to hell with solemnity and proper art

Artwork by Michael Leunig

 

In his scrumptious essay Regressive Painting and the Holy Fool, Michael Leunig  – Australian cartoonist, writer, painter, philosopher and poet – speaks about the way our brilliant ideas often act to sabotage true creativity, leading us into frustration and disillusionment. But all is not lost, he suggests, for our temper tantrums can be the portal to the domain of the holy fool, and that’s the source of our authentic creative expression. The following is a short extract from the essay, which I posted recently at the awakened eye blog.  

It could go something like this: the painter might begin a piece of work with high hopes and set forth with an interesting or brilliant idea in mind, but all too soon the painting begins to fail, the idea collapses and ambition starts to sour.  The transcription from the intellect to the canvas is looking lifeless and artless, and the painter is starting to feel despondent.  It’s not working!  How often it is that the mind and the hand have lost touch with each other.

The painter redoubles all efforts but this only makes things worse and regression is happening as dismay and disillusionment set in.  Soon enough the painting is in a miserable mess and everything is in disarray. It looks awful and the painter is emotionally heavy with self-doubt and disappointment.  The worst has happened, the situation is lost and the painter’s ego is peeling away.

Little is it understood but at last the painter is breaking free, albeit a free fall – into a disturbing state of not knowing.  The regression deepens, reason has fled while tantalizing and delinquent infantile impulses are felt: the petulant desire to destroy the painting and get rid of the evidence; the painful reminder of inability and failure.

At this point one of the noble truths of creativity may begin to emerge: ‘disillusionment precedes inspiration and growth’.  So instead of abandoning the failure as many would, the artist recognizes an opportunity to be free and play about casually or recklessly in the ruins; to experiment and throw all cautious technique, all self criticism and high standards to the wind because now there is nothing to lose and nobody is watching.  Before long the painter has forgotten the failure and becomes absorbed in the anarchy of spontaneous gestures and spirited whimsical play.  The holy fool and originality are at hand. The artist is painting unselfconsciously and with happy abandon – and somewhat like a child.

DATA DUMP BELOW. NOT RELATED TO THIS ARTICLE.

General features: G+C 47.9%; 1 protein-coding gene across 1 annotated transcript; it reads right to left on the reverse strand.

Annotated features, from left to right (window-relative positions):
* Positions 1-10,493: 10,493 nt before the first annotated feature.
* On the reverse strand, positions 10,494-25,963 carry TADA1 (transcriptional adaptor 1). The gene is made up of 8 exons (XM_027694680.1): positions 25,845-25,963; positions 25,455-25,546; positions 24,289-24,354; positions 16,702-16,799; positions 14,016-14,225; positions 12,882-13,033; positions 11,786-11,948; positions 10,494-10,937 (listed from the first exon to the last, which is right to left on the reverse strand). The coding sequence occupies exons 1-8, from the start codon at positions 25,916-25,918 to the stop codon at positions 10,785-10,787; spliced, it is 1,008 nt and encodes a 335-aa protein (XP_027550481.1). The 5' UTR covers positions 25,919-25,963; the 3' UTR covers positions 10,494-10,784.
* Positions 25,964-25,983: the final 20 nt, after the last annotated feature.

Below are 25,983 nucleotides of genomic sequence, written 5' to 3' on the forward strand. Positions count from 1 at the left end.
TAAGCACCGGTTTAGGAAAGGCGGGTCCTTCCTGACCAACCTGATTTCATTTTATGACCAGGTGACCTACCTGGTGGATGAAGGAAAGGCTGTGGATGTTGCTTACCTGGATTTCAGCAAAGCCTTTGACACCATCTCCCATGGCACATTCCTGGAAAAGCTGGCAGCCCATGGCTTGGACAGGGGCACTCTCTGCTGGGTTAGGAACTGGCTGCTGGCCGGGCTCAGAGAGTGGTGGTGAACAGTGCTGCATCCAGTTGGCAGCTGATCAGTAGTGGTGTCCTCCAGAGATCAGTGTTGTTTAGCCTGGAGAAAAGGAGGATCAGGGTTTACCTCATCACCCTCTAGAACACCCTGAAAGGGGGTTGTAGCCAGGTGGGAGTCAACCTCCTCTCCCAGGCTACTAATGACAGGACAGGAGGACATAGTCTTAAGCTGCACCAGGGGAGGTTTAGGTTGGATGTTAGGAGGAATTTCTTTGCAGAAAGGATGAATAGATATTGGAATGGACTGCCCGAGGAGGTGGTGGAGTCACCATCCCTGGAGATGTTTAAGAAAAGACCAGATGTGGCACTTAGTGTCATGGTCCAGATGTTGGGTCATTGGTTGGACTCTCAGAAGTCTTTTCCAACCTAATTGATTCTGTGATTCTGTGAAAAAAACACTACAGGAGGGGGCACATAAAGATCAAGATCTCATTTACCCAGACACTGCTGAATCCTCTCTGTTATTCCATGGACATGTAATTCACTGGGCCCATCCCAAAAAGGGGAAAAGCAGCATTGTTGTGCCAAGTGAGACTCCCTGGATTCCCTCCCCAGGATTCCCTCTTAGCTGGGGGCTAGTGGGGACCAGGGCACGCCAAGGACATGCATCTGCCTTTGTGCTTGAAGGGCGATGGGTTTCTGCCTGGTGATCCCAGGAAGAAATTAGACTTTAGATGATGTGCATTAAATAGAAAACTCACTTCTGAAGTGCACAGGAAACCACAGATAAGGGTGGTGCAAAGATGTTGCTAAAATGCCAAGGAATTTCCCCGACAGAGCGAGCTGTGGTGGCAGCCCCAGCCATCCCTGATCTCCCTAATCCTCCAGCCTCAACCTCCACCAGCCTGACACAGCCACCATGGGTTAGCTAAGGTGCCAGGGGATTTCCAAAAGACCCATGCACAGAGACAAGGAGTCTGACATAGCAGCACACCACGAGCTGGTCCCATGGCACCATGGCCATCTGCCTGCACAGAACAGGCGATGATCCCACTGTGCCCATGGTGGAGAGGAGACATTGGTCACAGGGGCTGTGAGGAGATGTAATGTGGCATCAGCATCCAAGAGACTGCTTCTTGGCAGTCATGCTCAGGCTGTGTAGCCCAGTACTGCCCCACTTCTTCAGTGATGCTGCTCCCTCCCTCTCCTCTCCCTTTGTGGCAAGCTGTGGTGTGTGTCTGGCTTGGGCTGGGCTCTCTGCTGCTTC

To hell with solemnity and proper art; the joy of discovery is all that matters now; the unprecedented textures, the way the colours have by chance smeared into each other: beautiful startling subtleties and unimagined miracles small and large to delight or shock the eye.  And so it proceeds until the painter is staring in fascination at this revelation that the hands and impulses have created in a state of regression; a state that could not have been planned or organized – but simply happened when ego and ambition had sufficiently crumbled.

– Michael Leunig, Regressive Painting and the Holy Fool


I realise that many readers of this blog also subscribe to the awakened eye (nods and waves to you) and have probably read Michael’s essay.  But for those of you who haven’t, do yourself a favour and immerse yourself in his writing about creativity, authenticity, playfulness, wonderment, beauty, the holy fool, plus a selection of his whimsical artworks. Here’s the link:

on losing the plot and regaining the world of the holy fool

A couple more quotes – I can’t help myself, these are so cool…

The artist needs to know how to lose the plot
– how to not care and how to not know –
and how to actually enjoy that freedom
and understand what a blessed revitalizing state all of that mess can be.